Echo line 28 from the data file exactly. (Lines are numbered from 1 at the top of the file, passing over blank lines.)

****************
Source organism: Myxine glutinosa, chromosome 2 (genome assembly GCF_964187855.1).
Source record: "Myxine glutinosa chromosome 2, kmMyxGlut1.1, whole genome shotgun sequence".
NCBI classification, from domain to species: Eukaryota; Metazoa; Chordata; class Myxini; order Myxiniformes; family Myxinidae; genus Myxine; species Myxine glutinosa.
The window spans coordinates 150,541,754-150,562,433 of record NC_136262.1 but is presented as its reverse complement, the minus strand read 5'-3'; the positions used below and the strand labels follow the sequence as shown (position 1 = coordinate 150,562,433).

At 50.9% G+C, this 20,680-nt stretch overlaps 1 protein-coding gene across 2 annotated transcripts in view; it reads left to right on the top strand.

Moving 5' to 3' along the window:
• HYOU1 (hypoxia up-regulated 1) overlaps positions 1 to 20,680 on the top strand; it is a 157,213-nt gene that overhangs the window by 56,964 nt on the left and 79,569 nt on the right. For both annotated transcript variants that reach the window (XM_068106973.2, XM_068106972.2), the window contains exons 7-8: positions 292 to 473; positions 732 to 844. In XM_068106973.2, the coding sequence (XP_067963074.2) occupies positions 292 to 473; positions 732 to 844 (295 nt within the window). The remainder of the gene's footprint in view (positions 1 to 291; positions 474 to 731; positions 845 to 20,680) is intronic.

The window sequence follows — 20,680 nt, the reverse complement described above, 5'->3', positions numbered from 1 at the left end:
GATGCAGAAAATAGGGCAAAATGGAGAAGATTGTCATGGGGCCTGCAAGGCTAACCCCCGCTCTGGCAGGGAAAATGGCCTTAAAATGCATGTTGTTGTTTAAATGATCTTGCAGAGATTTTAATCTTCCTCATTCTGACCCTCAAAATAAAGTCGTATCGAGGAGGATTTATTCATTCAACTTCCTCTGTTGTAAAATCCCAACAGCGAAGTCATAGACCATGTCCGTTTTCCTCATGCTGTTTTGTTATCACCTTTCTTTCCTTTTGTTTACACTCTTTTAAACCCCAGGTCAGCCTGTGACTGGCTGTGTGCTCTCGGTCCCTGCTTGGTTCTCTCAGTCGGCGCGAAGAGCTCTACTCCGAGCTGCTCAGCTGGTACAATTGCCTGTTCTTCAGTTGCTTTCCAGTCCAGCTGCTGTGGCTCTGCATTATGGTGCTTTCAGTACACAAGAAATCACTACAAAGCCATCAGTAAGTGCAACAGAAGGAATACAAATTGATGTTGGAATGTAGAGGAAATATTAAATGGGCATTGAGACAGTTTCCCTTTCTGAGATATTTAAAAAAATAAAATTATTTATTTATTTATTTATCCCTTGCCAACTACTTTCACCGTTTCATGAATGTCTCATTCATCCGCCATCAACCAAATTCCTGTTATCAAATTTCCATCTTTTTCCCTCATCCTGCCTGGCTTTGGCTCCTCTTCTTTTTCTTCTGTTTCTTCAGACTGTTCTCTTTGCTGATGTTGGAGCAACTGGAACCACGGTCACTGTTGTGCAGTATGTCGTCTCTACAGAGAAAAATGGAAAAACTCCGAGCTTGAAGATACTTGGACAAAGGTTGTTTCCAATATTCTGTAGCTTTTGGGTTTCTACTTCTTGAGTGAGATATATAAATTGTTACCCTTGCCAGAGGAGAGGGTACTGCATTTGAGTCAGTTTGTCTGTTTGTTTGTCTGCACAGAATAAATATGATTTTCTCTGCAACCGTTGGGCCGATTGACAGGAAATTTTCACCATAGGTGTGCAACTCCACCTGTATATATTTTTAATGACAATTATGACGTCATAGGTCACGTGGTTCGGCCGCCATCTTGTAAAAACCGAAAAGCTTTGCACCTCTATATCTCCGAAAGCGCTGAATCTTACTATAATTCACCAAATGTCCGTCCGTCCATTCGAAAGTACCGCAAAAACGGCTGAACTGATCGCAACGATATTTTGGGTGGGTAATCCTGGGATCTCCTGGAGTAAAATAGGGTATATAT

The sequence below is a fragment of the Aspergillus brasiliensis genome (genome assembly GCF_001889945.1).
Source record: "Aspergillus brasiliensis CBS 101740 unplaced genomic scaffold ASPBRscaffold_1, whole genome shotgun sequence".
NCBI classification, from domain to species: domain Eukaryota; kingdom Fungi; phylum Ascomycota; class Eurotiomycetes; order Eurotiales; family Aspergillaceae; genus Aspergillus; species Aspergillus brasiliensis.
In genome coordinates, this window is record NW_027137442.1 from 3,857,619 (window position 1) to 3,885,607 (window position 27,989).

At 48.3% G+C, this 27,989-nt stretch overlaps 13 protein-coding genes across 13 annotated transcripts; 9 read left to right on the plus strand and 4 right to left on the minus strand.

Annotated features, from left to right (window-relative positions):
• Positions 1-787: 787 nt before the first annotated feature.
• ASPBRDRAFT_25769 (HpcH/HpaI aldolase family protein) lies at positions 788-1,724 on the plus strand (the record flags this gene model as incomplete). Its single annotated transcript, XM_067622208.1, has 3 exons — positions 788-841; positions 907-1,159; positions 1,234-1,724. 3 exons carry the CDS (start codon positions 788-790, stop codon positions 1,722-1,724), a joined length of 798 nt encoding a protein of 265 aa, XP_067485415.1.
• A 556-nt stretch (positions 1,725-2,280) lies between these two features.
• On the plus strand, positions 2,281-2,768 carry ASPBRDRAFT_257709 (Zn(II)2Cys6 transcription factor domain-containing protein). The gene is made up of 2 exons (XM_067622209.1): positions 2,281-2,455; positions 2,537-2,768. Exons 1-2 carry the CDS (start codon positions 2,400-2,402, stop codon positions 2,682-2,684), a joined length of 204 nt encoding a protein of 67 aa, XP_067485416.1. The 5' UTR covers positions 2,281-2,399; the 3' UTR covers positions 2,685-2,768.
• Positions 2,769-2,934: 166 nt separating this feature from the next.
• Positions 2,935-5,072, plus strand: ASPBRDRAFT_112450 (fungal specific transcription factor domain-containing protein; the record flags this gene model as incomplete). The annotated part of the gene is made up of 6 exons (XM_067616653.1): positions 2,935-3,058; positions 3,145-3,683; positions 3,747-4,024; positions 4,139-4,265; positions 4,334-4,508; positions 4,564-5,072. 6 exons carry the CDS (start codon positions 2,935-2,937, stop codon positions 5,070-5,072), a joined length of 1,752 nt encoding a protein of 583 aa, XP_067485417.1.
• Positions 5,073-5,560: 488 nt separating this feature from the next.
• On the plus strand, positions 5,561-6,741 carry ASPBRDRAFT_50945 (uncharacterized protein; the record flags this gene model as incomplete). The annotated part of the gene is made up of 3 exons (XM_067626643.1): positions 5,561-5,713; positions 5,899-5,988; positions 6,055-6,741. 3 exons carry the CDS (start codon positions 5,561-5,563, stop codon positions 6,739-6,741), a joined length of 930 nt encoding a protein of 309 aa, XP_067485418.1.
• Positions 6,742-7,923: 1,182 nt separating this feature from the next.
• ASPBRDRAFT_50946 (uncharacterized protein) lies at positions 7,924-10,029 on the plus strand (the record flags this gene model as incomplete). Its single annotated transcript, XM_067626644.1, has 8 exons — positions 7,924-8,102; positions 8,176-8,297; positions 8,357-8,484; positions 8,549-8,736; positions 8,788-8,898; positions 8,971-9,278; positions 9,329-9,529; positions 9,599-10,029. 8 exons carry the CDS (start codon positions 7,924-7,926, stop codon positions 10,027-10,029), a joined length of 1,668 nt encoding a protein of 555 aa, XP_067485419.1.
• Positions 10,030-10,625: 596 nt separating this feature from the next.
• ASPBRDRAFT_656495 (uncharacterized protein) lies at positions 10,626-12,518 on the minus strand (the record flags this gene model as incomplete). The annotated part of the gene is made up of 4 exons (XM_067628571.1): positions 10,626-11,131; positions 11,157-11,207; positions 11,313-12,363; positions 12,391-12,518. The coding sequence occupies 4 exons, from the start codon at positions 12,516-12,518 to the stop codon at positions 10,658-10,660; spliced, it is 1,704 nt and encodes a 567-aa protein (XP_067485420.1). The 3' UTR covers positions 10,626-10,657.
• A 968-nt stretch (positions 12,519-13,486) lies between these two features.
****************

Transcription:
• A 968-nt stretch (positions 12,519-13,486) lies between these two features.